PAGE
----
E.M. Forster: science fiction visionary
Did you know author E.M. Forster predicted the digital age and the invention of the iPad in his 1909 science fiction story The Machine Stops? NPR had an interesting segment on our digital times and Forster’s vision for the future. His novella describes a society that is over reliant on technology and devices. Going out to meet people is unnecessary as it can be done without leaving home.
The cell-like living area described in the story sounds like a modern home:
Imagine if you can a small room, hexagonal in shape like the cell of a bee. It is lighted neither by window nor by lamp, yet it is filled with a soft radiance. There are no musical instruments, and yet this room is throbbing with melodious sounds. An armchair is in the centre, by its side a reading-desk – that is all the furniture. And in the armchair sits a woman, Vashti, with a face as white as a fungus. It is to her that the little room belongs.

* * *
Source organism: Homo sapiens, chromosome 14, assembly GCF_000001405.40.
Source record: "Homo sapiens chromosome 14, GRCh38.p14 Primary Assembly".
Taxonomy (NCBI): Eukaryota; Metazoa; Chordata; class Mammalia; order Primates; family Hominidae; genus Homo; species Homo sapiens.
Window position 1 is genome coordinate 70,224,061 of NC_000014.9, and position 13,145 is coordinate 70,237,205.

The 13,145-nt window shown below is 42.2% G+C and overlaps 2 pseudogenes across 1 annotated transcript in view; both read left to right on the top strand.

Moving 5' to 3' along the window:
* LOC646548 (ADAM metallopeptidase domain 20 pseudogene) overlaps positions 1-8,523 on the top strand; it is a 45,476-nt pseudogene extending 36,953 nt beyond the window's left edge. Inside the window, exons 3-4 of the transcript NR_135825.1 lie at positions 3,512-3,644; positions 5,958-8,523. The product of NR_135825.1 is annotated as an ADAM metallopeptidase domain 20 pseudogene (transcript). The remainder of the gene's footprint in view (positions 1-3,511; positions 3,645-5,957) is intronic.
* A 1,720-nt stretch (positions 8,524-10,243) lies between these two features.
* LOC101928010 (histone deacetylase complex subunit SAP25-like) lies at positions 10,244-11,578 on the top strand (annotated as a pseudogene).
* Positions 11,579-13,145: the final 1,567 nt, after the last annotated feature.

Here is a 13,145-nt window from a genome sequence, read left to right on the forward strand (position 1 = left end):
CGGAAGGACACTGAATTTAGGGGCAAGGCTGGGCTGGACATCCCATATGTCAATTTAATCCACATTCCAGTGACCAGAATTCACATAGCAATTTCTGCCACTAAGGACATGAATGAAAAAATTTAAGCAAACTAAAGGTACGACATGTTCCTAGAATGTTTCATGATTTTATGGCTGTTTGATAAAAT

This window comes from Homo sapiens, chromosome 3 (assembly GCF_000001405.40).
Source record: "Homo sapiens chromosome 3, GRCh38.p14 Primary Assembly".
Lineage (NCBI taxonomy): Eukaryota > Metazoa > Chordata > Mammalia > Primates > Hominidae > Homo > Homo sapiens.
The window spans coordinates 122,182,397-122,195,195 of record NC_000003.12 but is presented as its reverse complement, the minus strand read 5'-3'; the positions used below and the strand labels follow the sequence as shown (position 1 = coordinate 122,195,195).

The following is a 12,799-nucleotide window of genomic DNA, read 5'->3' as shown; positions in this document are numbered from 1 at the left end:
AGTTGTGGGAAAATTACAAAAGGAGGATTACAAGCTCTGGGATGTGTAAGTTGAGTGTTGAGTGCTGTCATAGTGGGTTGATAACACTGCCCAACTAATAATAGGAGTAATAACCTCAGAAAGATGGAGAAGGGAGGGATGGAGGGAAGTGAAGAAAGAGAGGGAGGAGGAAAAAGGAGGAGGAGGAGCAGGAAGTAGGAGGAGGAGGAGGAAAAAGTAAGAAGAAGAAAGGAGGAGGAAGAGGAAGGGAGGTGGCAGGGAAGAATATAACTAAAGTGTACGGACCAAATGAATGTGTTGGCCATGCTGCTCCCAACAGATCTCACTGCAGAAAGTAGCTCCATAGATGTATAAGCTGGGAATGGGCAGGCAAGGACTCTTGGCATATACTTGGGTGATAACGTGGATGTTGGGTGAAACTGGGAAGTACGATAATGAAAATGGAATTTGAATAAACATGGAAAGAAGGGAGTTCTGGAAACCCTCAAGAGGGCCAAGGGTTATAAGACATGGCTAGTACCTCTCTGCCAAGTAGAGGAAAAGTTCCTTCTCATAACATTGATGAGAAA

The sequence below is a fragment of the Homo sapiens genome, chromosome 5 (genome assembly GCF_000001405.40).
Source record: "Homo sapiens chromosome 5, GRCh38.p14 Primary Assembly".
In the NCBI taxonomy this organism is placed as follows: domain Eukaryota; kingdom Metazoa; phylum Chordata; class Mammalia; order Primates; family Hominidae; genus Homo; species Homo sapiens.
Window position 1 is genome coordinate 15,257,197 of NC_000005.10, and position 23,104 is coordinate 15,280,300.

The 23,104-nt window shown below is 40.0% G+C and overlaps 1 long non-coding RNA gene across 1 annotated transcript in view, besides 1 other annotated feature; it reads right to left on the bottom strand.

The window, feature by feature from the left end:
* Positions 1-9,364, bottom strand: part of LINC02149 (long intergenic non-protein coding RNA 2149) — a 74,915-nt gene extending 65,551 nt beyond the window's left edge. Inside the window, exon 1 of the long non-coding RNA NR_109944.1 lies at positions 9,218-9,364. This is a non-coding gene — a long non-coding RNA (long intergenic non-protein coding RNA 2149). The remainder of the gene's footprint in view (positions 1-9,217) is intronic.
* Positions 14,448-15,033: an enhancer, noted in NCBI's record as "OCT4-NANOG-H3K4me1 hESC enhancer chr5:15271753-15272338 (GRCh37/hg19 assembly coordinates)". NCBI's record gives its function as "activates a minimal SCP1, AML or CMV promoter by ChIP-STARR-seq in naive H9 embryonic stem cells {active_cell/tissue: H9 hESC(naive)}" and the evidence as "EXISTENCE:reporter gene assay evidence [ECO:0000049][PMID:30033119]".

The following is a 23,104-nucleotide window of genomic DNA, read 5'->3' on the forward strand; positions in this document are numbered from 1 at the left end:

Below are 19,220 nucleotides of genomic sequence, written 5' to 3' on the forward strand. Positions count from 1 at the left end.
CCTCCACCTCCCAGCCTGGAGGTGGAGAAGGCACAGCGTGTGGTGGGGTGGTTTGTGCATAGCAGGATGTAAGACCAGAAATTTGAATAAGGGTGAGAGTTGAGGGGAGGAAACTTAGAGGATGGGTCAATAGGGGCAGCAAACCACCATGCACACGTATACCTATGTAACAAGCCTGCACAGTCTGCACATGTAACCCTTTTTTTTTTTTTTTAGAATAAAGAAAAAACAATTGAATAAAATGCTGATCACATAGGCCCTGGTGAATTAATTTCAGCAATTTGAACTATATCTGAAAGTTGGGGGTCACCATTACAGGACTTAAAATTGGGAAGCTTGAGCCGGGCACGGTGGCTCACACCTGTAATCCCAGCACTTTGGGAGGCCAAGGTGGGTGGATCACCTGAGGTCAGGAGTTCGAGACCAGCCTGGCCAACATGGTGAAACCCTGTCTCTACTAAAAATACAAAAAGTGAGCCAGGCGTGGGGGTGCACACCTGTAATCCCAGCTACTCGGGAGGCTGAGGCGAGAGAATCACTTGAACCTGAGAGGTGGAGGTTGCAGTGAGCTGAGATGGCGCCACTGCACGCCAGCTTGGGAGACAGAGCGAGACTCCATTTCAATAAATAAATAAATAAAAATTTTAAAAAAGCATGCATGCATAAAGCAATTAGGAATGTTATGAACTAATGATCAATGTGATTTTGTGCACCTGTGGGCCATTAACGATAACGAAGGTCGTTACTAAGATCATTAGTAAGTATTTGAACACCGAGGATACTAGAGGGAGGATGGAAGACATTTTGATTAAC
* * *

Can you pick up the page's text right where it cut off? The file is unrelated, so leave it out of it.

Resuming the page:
Here is another excerpt:
The round plate that she held in her hands began to glow. A faint blue light shot across it, darkening to purple, and presently she could see the image of her son, who lived on the other side of the earth, and he could see her. ‘Kuno, what is it, dearest boy?’ ‘I want to see you not through the Machine,’ said Kuno. ‘I want to speak to you not through the Machine. I see something like you in this plate, but I do not see you. I want you to pay me a visit, so that we can meet face-to-face.’ “
FaceTime on the Ipad anyone?
E.M Forster will be forever associated with A Passage to India, Howard’s End and A Room With a View, but The Machine Stops is an important story in science fiction circles. He was an expert on detailing issues of class, race and sex, but he also understood how the world was going to evolve even though he wrote under gaslight and took a horse and carriage to meetings with this publisher.